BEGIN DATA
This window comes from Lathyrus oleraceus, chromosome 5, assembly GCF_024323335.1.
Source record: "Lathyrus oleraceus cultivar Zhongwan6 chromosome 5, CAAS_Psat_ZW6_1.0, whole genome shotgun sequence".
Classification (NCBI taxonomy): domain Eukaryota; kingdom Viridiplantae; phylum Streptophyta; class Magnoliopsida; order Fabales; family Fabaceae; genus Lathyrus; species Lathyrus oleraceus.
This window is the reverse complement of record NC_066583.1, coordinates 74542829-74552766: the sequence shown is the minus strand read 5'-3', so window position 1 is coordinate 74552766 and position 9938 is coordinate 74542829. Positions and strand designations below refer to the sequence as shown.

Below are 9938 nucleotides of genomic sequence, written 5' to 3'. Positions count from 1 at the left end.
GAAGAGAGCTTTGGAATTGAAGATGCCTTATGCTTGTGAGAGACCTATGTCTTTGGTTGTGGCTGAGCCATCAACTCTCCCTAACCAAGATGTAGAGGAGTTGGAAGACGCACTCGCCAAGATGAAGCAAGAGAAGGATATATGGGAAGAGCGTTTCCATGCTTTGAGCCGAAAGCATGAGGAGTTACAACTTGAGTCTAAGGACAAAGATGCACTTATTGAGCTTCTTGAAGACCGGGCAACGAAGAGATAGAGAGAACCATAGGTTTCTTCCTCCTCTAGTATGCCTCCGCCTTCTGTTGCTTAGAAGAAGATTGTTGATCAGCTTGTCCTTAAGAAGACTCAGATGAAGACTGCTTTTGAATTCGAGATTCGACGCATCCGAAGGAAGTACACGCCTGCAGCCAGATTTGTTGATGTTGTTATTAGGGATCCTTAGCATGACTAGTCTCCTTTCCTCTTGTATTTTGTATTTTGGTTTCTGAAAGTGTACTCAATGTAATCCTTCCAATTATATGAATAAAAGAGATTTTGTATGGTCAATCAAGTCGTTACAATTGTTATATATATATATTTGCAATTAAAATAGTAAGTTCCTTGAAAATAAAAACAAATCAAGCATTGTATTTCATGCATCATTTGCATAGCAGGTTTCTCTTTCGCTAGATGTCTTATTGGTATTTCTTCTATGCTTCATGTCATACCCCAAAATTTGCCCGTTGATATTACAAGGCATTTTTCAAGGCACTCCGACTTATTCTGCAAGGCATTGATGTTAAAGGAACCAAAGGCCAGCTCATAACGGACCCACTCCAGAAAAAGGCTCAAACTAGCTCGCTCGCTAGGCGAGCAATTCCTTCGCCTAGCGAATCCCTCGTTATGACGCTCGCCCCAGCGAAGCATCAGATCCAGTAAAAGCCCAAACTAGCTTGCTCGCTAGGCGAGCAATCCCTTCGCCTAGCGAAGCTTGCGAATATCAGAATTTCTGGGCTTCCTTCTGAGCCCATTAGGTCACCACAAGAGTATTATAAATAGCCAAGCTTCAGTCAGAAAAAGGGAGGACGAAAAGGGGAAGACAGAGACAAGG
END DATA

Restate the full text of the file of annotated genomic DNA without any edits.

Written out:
This window comes from Lathyrus oleraceus, chromosome 5, assembly GCF_024323335.1.
Source record: "Lathyrus oleraceus cultivar Zhongwan6 chromosome 5, CAAS_Psat_ZW6_1.0, whole genome shotgun sequence".
Classification (NCBI taxonomy): domain Eukaryota; kingdom Viridiplantae; phylum Streptophyta; class Magnoliopsida; order Fabales; family Fabaceae; genus Lathyrus; species Lathyrus oleraceus.
This window is the reverse complement of record NC_066583.1, coordinates 74542829-74552766: the sequence shown is the minus strand read 5'-3', so window position 1 is coordinate 74552766 and position 9938 is coordinate 74542829. Positions and strand designations below refer to the sequence as shown.

Below are 9938 nucleotides of genomic sequence, written 5' to 3'. Positions count from 1 at the left end.
GAAGAGAGCTTTGGAATTGAAGATGCCTTATGCTTGTGAGAGACCTATGTCTTTGGTTGTGGCTGAGCCATCAACTCTCCCTAACCAAGATGTAGAGGAGTTGGAAGACGCACTCGCCAAGATGAAGCAAGAGAAGGATATATGGGAAGAGCGTTTCCATGCTTTGAGCCGAAAGCATGAGGAGTTACAACTTGAGTCTAAGGACAAAGATGCACTTATTGAGCTTCTTGAAGACCGGGCAACGAAGAGATAGAGAGAACCATAGGTTTCTTCCTCCTCTAGTATGCCTCCGCCTTCTGTTGCTTAGAAGAAGATTGTTGATCAGCTTGTCCTTAAGAAGACTCAGATGAAGACTGCTTTTGAATTCGAGATTCGACGCATCCGAAGGAAGTACACGCCTGCAGCCAGATTTGTTGATGTTGTTATTAGGGATCCTTAGCATGACTAGTCTCCTTTCCTCTTGTATTTTGTATTTTGGTTTCTGAAAGTGTACTCAATGTAATCCTTCCAATTATATGAATAAAAGAGATTTTGTATGGTCAATCAAGTCGTTACAATTGTTATATATATATATTTGCAATTAAAATAGTAAGTTCCTTGAAAATAAAAACAAATCAAGCATTGTATTTCATGCATCATTTGCATAGCAGGTTTCTCTTTCGCTAGATGTCTTATTGGTATTTCTTCTATGCTTCATGTCATACCCCAAAATTTGCCCGTTGATATTACAAGGCATTTTTCAAGGCACTCCGACTTATTCTGCAAGGCATTGATGTTAAAGGAACCAAAGGCCAGCTCATAACGGACCCACTCCAGAAAAAGGCTCAAACTAGCTCGCTCGCTAGGCGAGCAATTCCTTCGCCTAGCGAATCCCTCGTTATGACGCTCGCCCCAGCGAAGCATCAGATCCAGTAAAAGCCCAAACTAGCTTGCTCGCTAGGCGAGCAATCCCTTCGCCTAGCGAAGCTTGCGAATATCAGAATTTCTGGGCTTCCTTCTGAGCCCATTAGGTCACCACAAGAGTATTATAAATAGCCAAGCTTCAGTCAGAAAAAGGGAGGACGAAAAGGGGAAGACAGAGACAAGG